“Leonard always took great care to nurture our own undergraduates,” Watterson said. “Of the many qualities that characterize the impact of Leonard’s research, it is this compassion, caring, and collaborative approach that stands out as a hallmark of his legacy. It is precisely because Leonard is not only an accomplished scholar, but also a highly skilled teacher that he was so sought after mentor and collaborator for diverse research projects that span our discipline.”
A Mentor and Inspiration to Many
Watterson said a recent example of Primiano’s effect on others is Cabrini alumni, Ben Danner.
Danner was Primiano’s student and teaching assistant from 2009-2013, back when Cabrini was only a college.
He described his first encounter with “Dr. P” was during his evening class, Search for Meaning. Danner remembers Primiano walking into class with his “familiar greeting ‘Peace everyone!’”
Danner said that Primiano’s approach from a religious studies and folklore background were “two areas completely alien to me at the time, but I grew to love.”
“Primiano’s passion for teaching and learning was infectious,” Danner said. He described the numerous trips Primiano took his students on and his “erudite knowledge” of every building and statue around him and his “willingness and risk” to take undergraduate students to his research fieldwork site.
“Dr. P significantly impacted my life trajectory as he did many students and faculty members,” Danner said.
Danner went to Cabrini as a biology major with plans to become a physician and ended up also majoring in religious studies due to Primiano’s inspiration. He then encouraged Danner to apply to his alma mater, Harvard Divinity School, where Danner was accepted and followed in his professor’s footsteps receiving a masters degree in theological studies followed by attending Indiana University for a doctorate in folklore.
“To say that Primiano had an impact on my academic career is an understatement,” Danner said. “I must admit that I’ve never had a professor so dedicated to spending time with their class. He really took us under his wing and made us felt like we were his children. In fact, it was him who taught me how to tie a bowtie for the first time.”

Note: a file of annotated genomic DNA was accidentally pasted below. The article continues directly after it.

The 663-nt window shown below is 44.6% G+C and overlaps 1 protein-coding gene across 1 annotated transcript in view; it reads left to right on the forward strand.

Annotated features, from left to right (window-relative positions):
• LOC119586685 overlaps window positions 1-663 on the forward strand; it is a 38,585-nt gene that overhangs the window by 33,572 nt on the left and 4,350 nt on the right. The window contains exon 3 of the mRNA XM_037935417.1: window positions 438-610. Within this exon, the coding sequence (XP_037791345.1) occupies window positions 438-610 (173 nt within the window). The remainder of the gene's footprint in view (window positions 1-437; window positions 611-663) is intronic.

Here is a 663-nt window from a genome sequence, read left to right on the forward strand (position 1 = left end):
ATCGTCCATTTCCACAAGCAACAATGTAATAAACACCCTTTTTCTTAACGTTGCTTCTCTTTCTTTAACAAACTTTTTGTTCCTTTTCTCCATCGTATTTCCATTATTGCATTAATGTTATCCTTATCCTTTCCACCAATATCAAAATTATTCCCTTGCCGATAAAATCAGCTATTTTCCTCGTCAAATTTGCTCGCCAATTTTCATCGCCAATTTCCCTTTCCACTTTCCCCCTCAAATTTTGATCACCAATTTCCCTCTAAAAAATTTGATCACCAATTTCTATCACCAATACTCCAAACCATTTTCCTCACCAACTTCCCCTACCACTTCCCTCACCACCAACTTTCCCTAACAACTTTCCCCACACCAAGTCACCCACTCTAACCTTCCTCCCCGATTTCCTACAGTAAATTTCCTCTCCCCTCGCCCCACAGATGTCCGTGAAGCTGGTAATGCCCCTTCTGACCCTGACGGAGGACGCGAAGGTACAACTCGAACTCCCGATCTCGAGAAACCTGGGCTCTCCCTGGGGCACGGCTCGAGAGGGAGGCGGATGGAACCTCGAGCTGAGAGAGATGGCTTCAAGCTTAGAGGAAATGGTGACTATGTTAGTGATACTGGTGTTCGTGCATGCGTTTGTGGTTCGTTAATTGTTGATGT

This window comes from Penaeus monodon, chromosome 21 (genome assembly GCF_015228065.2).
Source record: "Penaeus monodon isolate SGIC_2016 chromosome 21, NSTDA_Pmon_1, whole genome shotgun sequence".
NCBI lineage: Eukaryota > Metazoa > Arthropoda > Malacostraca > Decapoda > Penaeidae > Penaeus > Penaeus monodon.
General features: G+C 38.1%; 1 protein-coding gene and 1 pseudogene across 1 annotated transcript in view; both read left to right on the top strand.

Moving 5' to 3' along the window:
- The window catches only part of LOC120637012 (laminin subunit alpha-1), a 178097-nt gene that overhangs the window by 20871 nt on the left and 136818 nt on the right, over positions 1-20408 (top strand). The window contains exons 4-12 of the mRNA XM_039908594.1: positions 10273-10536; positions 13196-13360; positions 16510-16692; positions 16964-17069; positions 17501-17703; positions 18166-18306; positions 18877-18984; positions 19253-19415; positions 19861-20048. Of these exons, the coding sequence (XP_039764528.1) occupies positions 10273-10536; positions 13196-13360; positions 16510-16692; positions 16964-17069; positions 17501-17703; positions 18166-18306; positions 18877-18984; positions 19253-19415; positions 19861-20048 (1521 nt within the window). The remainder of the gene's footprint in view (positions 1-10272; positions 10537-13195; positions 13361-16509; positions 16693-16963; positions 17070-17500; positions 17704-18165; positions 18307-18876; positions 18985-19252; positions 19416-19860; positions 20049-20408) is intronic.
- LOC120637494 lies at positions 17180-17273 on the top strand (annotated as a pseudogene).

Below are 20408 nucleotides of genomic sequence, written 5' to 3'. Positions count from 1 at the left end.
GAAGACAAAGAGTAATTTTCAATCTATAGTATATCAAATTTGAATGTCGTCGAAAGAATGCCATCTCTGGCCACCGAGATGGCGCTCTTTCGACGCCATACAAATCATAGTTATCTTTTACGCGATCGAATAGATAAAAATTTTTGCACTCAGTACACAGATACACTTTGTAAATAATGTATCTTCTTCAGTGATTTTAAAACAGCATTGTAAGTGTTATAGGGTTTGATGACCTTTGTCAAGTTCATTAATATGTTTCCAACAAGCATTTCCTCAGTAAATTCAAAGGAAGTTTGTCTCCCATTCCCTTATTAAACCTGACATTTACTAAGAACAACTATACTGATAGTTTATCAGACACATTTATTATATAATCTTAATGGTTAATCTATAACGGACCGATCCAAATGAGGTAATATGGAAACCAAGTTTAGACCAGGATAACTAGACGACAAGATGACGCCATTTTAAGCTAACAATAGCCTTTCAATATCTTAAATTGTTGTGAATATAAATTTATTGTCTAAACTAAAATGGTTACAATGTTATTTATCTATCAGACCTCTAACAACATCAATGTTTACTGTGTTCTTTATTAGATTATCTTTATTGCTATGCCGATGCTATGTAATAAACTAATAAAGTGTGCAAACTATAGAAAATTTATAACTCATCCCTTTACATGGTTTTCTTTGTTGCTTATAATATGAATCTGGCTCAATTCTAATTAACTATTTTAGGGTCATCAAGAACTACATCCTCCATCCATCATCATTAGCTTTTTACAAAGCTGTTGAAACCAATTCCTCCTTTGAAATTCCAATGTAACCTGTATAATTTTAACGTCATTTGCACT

Danner described Primiano’s “impeccable style” and how he would walk around campus with large canvas bags filled with students’ papers and bluebooks, dressed in Brooks Brother’s suit, a bowtie or tie and fedora or baseball cap.
“Aside from the academics, Dr. Primiano was my friend, and I will miss our often-late night phone calls that used to last at least 2-3 hours, our trips to Foltz pottery and folk art stores in and around Philadelphia, our mall excursions, late night Minella’s diner visits, our discussions in his office that was filled with books and artwork to the point of where you couldn’t even walk or sit down, and our trips to the Peace Mission,” Danner said. “Most of all I will miss his laugh, humor, and candor. He was so much more than a professor to me.”
Reing’s also talked about Primiano’s office remembering her first meeting with him in it to attempt to get into his already filled Search for Meaning course. She said when she arrived for her meeting she “became utterly overwhelmed and astounded by the magical space that was his office. How could so many books, papers, shelves, files, VHS tapes, framed posters, and religious statues fit into so small a space? It was like opening a door to a mystical world — a place where the Virgin Mary felt at home next to a postcard of Ganesh, which was stuck on the filing cabinet with a ‘Jesus loves you, but everyone else thinks you’re an asshole’ magnet. Everywhere you looked there was something new and wondrous to see.”
Another example of Primiano’s effect on others that Watterson described was of adjunct instructor of Cabrini’s English department, Allison Clark Doyle, whose married to fellow honors program student, Matt Doyle.
“They met in Leonard’s honor’s class and Leonard loved that story,” Watterson said.
Allison Clark Doyle said she first met Primiano during his Religion in America course in 2011, the same course she met her now husband, Matt Doyle. “Dr. Primiano affectionately called himself our academic matchmaker and we had a lot of laughs about that,” Doyle said.